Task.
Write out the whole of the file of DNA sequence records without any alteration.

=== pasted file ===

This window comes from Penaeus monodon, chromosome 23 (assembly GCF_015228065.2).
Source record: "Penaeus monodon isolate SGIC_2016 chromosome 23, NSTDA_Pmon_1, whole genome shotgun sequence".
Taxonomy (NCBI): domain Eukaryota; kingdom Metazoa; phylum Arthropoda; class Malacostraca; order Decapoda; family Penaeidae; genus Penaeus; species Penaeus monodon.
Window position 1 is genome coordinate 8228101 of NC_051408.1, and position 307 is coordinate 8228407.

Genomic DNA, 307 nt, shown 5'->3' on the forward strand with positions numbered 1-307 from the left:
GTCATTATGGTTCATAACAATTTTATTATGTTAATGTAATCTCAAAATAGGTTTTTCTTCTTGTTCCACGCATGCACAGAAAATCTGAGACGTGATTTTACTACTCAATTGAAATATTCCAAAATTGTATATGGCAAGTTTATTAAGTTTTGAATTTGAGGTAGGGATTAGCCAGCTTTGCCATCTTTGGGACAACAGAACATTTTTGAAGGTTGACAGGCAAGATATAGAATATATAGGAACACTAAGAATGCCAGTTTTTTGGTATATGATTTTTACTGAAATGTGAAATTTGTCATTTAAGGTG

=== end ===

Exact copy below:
This window comes from Penaeus monodon, chromosome 23 (assembly GCF_015228065.2).
Source record: "Penaeus monodon isolate SGIC_2016 chromosome 23, NSTDA_Pmon_1, whole genome shotgun sequence".
Taxonomy (NCBI): domain Eukaryota; kingdom Metazoa; phylum Arthropoda; class Malacostraca; order Decapoda; family Penaeidae; genus Penaeus; species Penaeus monodon.
Window position 1 is genome coordinate 8228101 of NC_051408.1, and position 307 is coordinate 8228407.

Genomic DNA, 307 nt, shown 5'->3' on the forward strand with positions numbered 1-307 from the left:
GTCATTATGGTTCATAACAATTTTATTATGTTAATGTAATCTCAAAATAGGTTTTTCTTCTTGTTCCACGCATGCACAGAAAATCTGAGACGTGATTTTACTACTCAATTGAAATATTCCAAAATTGTATATGGCAAGTTTATTAAGTTTTGAATTTGAGGTAGGGATTAGCCAGCTTTGCCATCTTTGGGACAACAGAACATTTTTGAAGGTTGACAGGCAAGATATAGAATATATAGGAACACTAAGAATGCCAGTTTTTTGGTATATGATTTTTACTGAAATGTGAAATTTGTCATTTAAGGTG